'This was a wide ranging claim and the vast majority of the judgement found in the government's favour.

'The court recognised this was a very difficult decision at the start of the pandemic, evidence on asymptomatic transmission was extremely uncertain and we had to act immediately to protect the NHS to prevent it from being overwhelmed.

'The court recognised we did all we could to increase testing capacity. We acknowledge the judge's comments on assessing the risks of asymptomatic transmission and our guidance on isolation and will respond in more detail in due course.'

Ending the ‘care cliff’ image

Ending the ‘care cliff’

Katharine Sacks-Jones, CEO of Become, explains what local authorities can do to prevent young people leaving care from experiencing the ‘care cliff'.
The new Centre for Young Lives image

The new Centre for Young Lives

Anne Longfield CBE, the chair of the Commission on Young Lives, discusses the launch of the Centre for Young Lives this month.
SIGN UP
For your free daily news bulletin
Highways jobs

Waste Collector/Relief Driver

Ashfield District Council
£23,500 - £23,893 per annum,
Are you passionate about keeping communities clean and environmentally friendly? Sutton-In-Ashfield, Nottinghamshire
Recuriter: Ashfield District Council

Part Time Maths Tutors

Essex County Council
£24970 - £29377 per annum + pro rata
Part Time Maths TutorsPermanent, Part TimeUp to £29,377 per annum, pro rataLocation
Recuriter: Essex County Council

Housing Income Officer

Mansfield District Council
£26,421 - £31,364 per annum (pay award pending)
Looking for a role that makes a difference to people’s lives? Mansfield, Nottinghamshire
Recuriter: Mansfield District Council

Fostering Social Worker - Maternity Cover

Cumberland Council
£40,221 - £41,418 per annum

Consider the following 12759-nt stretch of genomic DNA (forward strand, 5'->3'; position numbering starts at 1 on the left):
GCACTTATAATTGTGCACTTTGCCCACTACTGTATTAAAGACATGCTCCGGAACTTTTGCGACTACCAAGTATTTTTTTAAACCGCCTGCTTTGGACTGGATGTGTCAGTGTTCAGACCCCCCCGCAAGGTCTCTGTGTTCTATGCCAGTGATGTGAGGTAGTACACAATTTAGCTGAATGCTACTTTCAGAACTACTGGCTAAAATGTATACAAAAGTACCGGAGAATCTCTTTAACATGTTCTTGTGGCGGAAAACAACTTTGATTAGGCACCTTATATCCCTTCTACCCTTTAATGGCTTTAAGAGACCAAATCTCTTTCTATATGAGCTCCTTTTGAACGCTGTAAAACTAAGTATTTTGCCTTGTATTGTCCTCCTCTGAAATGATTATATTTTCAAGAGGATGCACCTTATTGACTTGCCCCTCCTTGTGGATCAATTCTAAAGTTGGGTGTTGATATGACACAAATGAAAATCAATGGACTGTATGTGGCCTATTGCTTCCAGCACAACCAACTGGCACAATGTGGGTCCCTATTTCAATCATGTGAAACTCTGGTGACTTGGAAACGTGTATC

Are you an experienced and hard-working Social Worker looking to develop your career? Carlisle, Cumbria
Recuriter: Cumberland Council

Business Support to CWD SEND Inclusion CMB1025e

Cumberland Council
£26,421 - £27,334 (pro rata) per annum
We are looking to recruit an experienced, self-motivated and flexible Business Support Administrator Workington, Cumbria
Recuriter: Cumberland Council
Linkedin Banner

Partner Content

Circular highways is a necessity not an aspiration – and it’s within our grasp

Shell is helping power the journey towards a circular paving industry with Shell Bitumen LT R, a new product for roads that uses plastics destined for landfill as part of the additives to make the bitumen.

Support from Effective Energy Group for Local Authorities to Deliver £430m Sustainable Warmth Funded Energy Efficiency Projects

Effective Energy Group is now offering its support to the 40 Local Authorities who have received a share of the £430m to deliver their projects on the ground by surveying properties and installing measures.

Pay.UK – the next step in Bacs’ evolution

Dougie Belmore explains how one of the main interfaces between you and Bacs is about to change.